This is a short piece because I’m trying to get it picked up as a letter to the editor. For a more complete story about this situation, see this excellent article in the Metro Lutheran.
Workers plight: A slow-moving tornado
Kudos to Cubs Foods for responding to the tornado in North Minneapolis by hosting a BBQ for the neighborhood the very next day. Providing free food and a place for conversation honors their commitment to “partner with local communities in ways that go beyond our stores” and their understanding that “being a good corporate citizen is an ongoing responsibility” (www.cub.com).
I only wish they had the same commitment to provide a place for conversation for the workers who clean their own stores overnight. These workers have seen their wages drop from $11/hour in 2001 to $8/hour today. Outsourced by contract to Carlson Building Maintenance, Cub has refused to negotiate a code of conduct to insure equitable wages and appropriate staffing. They insist this is Carlson’s issue, but Cub benefits from competitive bids that seek contracts by cutting workers’ wages.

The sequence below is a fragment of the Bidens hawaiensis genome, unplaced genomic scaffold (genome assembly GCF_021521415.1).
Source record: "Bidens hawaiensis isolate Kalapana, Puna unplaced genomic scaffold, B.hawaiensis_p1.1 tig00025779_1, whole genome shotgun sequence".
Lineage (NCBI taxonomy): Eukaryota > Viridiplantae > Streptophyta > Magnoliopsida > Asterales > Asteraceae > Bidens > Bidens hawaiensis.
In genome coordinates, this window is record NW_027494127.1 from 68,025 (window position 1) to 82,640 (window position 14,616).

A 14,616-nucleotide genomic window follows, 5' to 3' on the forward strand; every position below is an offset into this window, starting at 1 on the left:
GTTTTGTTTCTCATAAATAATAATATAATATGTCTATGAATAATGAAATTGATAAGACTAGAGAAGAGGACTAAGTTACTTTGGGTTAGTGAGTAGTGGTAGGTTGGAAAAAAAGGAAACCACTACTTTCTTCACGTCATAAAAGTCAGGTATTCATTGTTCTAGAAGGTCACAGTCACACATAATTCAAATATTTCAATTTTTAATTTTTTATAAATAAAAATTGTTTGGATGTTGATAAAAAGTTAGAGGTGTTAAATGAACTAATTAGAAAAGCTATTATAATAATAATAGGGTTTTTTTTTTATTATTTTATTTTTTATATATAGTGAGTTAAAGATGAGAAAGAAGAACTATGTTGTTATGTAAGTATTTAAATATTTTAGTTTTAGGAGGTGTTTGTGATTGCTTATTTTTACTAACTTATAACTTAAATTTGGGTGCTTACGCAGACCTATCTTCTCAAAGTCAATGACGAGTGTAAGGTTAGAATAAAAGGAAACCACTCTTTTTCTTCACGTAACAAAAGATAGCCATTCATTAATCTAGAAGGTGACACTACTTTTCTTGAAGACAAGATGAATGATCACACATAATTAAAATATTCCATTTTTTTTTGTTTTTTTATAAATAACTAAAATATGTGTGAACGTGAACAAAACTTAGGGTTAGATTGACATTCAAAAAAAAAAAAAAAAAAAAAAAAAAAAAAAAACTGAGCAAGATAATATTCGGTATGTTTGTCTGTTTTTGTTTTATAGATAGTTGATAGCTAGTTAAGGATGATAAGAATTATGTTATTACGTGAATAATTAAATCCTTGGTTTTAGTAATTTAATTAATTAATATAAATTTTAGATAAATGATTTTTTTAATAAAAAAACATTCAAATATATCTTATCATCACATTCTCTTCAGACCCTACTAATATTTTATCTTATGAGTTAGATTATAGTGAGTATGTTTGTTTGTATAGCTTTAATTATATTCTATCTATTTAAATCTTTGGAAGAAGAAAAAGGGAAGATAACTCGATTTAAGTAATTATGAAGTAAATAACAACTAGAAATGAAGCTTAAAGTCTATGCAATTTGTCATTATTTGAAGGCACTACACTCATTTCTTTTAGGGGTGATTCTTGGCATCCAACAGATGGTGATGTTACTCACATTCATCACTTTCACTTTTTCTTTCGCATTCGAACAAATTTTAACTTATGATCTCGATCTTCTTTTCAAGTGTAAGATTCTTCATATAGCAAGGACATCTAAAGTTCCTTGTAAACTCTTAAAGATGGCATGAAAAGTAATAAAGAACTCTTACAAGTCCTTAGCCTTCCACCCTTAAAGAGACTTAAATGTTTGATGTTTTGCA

When roofs are ripped off homes, Cub is quick to be a good corporate citizen, but plummeting wages have hit these workers and their families and homes as hard as a slow-moving tornado over the past decade. It’s time for Cub Foods to be a good corporate citizen not by offering charity to those in need, but by actively participating in justice for those who help make their store a good place to shop. Maybe the first round of negotiations could happen over another Cub-hosted BBQ—this one to heal divisions caused by that slow-moving tornado.